The Unicorn In Reading: 5 tips for making small groups happen

A unicorn happened in reading guys. What's a unicorn you may ask?

It's that moment when you can't believe your eyes. The moment that you plan and prepare for but are not even remotely confident that it will happen. The moment when the stars all aligned and BOOM! Unicorn!! Any guesses yet?

I had an actual "mini" lesson followed by not one, not two, but THREE small groups! All within our 60 minutes reading block. Even more, this is day 3 of this happening! So what's helping me make this happen (because if I'm honest, small groups is definitely an area of weakness for me)? Let me share a few small changes that have helped me big time.

1. Set a timer.

I'm trying to make my lessons just that, mini. A lot has changed over the last 5 years of me teaching reader's workshop and one major shift is how important it is to keep this lesson actually mini. I'm focusing in on a set skill and teaching point, modeling, thinking aloud, having students practice and then PEACE OUT! To help me keep the pace, I've been setting my timer to about 12 minutes. Once it goes off, I need to wrap up and get to small groups.  If this happens, it gives me about 40-45 minutes to work in small groups and my kiddos a huge chunk of independent reading time.

2. Show your students your plan of attack.

On our Smartboard, I put a slide that includes my student's job during independent reading as well as my plan for meeting with groups. I put 3 boxes up there and that's my goal- 3 groups. When my students are expecting me to meet with them, it forces me to stay focused and get to each group- they often look forward to our small group work time and I don't want to disappoint them.

3. Use formative assessments to create strategy groups.

Sometimes it's a post-it I collect during our interactive read aloud. Sometimes it's a short text with some questions. Sometimes it's from conferring or observing. I have post-its out constantly and when I start seeing 2-3 kids needing help with a certain skill, I start to form a strategy group. Sometimes, I might have 10 students who need work on one skill, but I might have different strategies to show them to help them get to the next level. So I'll analyze what they are already doing and where they need to go next and further split kids up on my post-its into more specific strategy groups. I've tweaked a lot of planning pages and this one has been my current go-to. I simply slide them into a clipboard and I'm good to go for the day. When I add a student to a group, I cross their classroom number off on the bottom to help me see who still hasn't been met with.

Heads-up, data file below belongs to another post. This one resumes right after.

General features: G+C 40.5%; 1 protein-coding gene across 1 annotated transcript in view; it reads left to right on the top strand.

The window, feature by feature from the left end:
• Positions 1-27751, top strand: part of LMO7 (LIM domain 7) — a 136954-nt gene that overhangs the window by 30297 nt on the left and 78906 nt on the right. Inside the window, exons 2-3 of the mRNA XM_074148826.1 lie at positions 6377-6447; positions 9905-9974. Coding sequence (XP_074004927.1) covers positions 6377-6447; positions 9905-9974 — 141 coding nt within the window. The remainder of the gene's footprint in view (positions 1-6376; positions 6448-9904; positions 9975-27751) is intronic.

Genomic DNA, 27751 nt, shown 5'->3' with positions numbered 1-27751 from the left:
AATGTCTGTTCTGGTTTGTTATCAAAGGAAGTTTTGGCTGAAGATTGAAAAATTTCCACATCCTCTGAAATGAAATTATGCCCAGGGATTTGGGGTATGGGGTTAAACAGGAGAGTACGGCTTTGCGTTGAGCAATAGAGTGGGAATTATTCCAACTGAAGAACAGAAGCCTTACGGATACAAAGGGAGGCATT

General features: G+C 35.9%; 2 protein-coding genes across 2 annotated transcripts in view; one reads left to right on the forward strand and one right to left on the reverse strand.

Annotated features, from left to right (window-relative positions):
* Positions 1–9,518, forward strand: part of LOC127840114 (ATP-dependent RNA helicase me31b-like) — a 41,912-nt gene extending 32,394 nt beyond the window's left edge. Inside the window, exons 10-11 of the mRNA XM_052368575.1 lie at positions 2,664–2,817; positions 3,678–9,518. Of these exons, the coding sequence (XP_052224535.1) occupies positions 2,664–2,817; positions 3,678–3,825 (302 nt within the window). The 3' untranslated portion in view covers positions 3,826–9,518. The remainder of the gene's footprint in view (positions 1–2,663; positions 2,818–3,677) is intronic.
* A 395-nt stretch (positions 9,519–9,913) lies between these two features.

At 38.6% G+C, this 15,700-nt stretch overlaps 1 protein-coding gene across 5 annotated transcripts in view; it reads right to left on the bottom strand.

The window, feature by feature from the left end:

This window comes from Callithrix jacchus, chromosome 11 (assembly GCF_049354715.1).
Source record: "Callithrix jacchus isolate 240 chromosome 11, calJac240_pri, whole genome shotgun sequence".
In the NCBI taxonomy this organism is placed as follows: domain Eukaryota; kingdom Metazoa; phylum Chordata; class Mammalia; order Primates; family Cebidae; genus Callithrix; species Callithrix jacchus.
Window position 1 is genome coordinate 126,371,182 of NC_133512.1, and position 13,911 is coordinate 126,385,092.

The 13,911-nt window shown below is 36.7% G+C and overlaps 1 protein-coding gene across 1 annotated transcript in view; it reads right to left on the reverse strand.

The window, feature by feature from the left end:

4. Plan and pull your resources together.

One of my go-tos is Serravallo's book. If I know I have a need, but don't know exactly what to do with it, this book swoops in and saves me. The lessons are short and to the point, the charts are amazing, and I've found them to be super successful in terms of helping to scaffold skills for my students. I also have been using more task cards as practice in our strategy groups before students try in their own just right books. I'll also use our read aloud as a common text to practice before they give-it-a-go in their own books.

5. Reach out and ask for help!

I made it quite clear to my new team that small groups is an area I struggle with. I can give formative assessments and put kids into groups, but I struggled with implementing them. I often felt like things had to be "perfect" in order for me to pull them, and if I didn't have a super clear plan, I would put them off and wait until I felt confident. But as I shared this with my instructional coach, she reminded me that meeting with them and it not being perfect is better than not meeting with at all (of course I would meet with groups, just maybe 1 or 2 a day and spend the rest of the time conferring, which has its benefits too, but you don't get as much bang for your buck). One of my new teammates also helped motivate and guide me to help me dive in this year and just go for it. Because of this, I've never felt more confident in creating and leading small groups. And even though they still aren't perfect, I'm meeting with most of my readers multiple times a week, and that is huge.

I'm hoping that this phenomenon of getting 3 groups a day will go from a unicorn sighting to just a normal day in the classroom. The reality is some days will be better than others, and I have to be ok with that.

Want to try my planning doc for yourself? I added a few slightly different versions in a download. Click below!



  1. You are right that really is a unicorn! Great advice I think it also takes a lot of training!

    1. I think training is HUGE! I also think seeing teachers in action is the best training of all- you see so much in a short period of time and you can see how others make it work for them. I think it's also important to allow yourself to try different things until it works for you and your students- and that comes with comfortability and time. Thanks for the comment :)

  2. Do you implement this everyday? Is this just for reading??

    1. This is just for reading. This is the goal and what is expected of us. However, some days, I only do 2 groups and do a BAS on a student or some shorter, individual conferences instead. But we do the mini-lesson, small group, share workshop model everyday for reading. :)


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